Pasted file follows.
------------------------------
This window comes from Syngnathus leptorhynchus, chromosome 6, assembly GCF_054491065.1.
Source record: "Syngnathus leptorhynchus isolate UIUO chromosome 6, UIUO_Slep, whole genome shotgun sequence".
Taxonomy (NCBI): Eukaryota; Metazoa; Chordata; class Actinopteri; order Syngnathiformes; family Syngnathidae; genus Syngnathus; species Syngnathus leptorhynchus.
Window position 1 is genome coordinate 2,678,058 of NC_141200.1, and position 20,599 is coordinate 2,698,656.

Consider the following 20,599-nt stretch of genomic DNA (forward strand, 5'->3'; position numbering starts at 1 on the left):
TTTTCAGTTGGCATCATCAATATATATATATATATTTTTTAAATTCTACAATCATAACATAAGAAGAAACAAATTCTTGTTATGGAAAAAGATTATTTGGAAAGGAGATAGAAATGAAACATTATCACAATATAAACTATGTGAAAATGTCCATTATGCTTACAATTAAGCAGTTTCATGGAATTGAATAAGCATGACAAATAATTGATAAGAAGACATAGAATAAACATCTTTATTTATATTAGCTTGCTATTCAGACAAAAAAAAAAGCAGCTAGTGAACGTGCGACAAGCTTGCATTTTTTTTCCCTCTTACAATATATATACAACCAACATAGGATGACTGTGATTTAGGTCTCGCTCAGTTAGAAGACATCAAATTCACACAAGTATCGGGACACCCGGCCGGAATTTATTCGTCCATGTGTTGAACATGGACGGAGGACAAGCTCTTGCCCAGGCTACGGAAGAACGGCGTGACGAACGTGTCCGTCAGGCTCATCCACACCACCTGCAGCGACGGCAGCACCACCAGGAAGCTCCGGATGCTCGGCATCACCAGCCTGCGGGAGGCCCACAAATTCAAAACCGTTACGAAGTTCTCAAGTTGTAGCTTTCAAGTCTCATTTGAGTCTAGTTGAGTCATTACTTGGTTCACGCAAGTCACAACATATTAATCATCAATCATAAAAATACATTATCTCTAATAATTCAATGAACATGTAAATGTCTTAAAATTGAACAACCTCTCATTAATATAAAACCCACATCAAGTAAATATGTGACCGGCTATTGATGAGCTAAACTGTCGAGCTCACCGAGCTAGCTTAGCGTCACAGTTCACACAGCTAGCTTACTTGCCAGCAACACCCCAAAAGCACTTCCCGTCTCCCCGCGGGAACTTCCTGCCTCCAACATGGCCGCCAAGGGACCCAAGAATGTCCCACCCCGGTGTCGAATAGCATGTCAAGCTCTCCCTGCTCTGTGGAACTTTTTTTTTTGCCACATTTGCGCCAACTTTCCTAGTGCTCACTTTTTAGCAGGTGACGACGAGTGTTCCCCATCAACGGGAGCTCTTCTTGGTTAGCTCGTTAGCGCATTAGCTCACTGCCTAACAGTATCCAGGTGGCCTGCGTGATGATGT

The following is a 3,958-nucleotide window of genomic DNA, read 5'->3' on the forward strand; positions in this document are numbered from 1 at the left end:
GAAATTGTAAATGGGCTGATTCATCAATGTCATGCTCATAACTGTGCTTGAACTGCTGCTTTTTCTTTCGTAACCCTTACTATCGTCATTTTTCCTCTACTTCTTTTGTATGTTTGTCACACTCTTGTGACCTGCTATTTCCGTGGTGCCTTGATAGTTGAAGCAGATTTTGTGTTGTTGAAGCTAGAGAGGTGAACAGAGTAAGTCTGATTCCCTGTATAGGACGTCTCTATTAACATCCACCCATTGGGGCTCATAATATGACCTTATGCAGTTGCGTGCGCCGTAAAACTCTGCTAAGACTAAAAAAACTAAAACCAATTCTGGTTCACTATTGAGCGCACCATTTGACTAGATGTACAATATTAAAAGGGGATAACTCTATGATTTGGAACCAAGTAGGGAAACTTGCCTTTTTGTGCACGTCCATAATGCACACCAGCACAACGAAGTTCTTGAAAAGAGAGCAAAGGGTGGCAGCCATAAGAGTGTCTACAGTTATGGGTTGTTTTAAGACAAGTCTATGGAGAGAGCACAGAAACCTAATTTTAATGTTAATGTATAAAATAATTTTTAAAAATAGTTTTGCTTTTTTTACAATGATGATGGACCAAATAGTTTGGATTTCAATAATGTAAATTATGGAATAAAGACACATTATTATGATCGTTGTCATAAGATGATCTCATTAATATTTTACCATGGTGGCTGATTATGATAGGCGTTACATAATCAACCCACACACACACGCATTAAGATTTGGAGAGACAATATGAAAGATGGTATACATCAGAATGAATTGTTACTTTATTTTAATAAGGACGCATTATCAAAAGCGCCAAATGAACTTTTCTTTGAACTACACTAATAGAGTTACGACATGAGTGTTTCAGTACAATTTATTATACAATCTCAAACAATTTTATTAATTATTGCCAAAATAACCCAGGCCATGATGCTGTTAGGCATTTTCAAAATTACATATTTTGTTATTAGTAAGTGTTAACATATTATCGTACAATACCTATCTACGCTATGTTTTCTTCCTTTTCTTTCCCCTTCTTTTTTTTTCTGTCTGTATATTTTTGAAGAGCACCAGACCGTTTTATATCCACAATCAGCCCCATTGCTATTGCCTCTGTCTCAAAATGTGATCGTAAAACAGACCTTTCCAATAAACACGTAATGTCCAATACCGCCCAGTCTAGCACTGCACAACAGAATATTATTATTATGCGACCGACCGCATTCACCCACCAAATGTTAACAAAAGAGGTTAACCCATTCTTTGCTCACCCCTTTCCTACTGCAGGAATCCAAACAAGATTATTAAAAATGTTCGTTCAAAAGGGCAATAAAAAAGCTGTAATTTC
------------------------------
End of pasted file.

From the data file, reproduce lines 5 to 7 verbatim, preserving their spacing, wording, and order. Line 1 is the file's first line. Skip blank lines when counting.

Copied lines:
Consider the following 20,599-nt stretch of genomic DNA (forward strand, 5'->3'; position numbering starts at 1 on the left):
TTTTCAGTTGGCATCATCAATATATATATATATATTTTTTAAATTCTACAATCATAACATAAGAAGAAACAAATTCTTGTTATGGAAAAAGATTATTTGGAAAGGAGATAGAAATGAAACATTATCACAATATAAACTATGTGAAAATGTCCATTATGCTTACAATTAAGCAGTTTCATGGAATTGAATAAGCATGACAAATAATTGATAAGAAGACATAGAATAAACATCTTTATTTATATTAGCTTGCTATTCAGACAAAAAAAAAAGCAGCTAGTGAACGTGCGACAAGCTTGCATTTTTTTTCCCTCTTACAATATATATACAACCAACATAGGATGACTGTGATTTAGGTCTCGCTCAGTTAGAAGACATCAAATTCACACAAGTATCGGGACACCCGGCCGGAATTTATTCGTCCATGTGTTGAACATGGACGGAGGACAAGCTCTTGCCCAGGCTACGGAAGAACGGCGTGACGAACGTGTCCGTCAGGCTCATCCACACCACCTGCAGCGACGGCAGCACCACCAGGAAGCTCCGGATGCTCGGCATCACCAGCCTGCGGGAGGCCCACAAATTCAAAACCGTTACGAAGTTCTCAAGTTGTAGCTTTCAAGTCTCATTTGAGTCTAGTTGAGTCATTACTTGGTTCACGCAAGTCACAACATATTAATCATCAATCATAAAAATACATTATCTCTAATAATTCAATGAACATGTAAATGTCTTAAAATTGAACAACCTCTCATTAATATAAAACCCACATCAAGTAAATATGTGACCGGCTATTGATGAGCTAAACTGTCGAGCTCACCGAGCTAGCTTAGCGTCACAGTTCACACAGCTAGCTTACTTGCCAGCAACACCCCAAAAGCACTTCCCGTCTCCCCGCGGGAACTTCCTGCCTCCAACATGGCCGCCAAGGGACCCAAGAATGTCCCACCCCGGTGTCGAATAGCATGTCAAGCTCTCCCTGCTCTGTGGAACTTTTTTTTTTGCCACATTTGCGCCAACTTTCCTAGTGCTCACTTTTTAGCAGGTGACGACGAGTGTTCCCCATCAACGGGAGCTCTTCTTGGTTAGCTCGTTAGCGCATTAGCTCACTGCCTAACAGTATCCAGGTGGCCTGCGTGATGATGT

The following is a 3,958-nucleotide window of genomic DNA, read 5'->3' on the forward strand; positions in this document are numbered from 1 at the left end: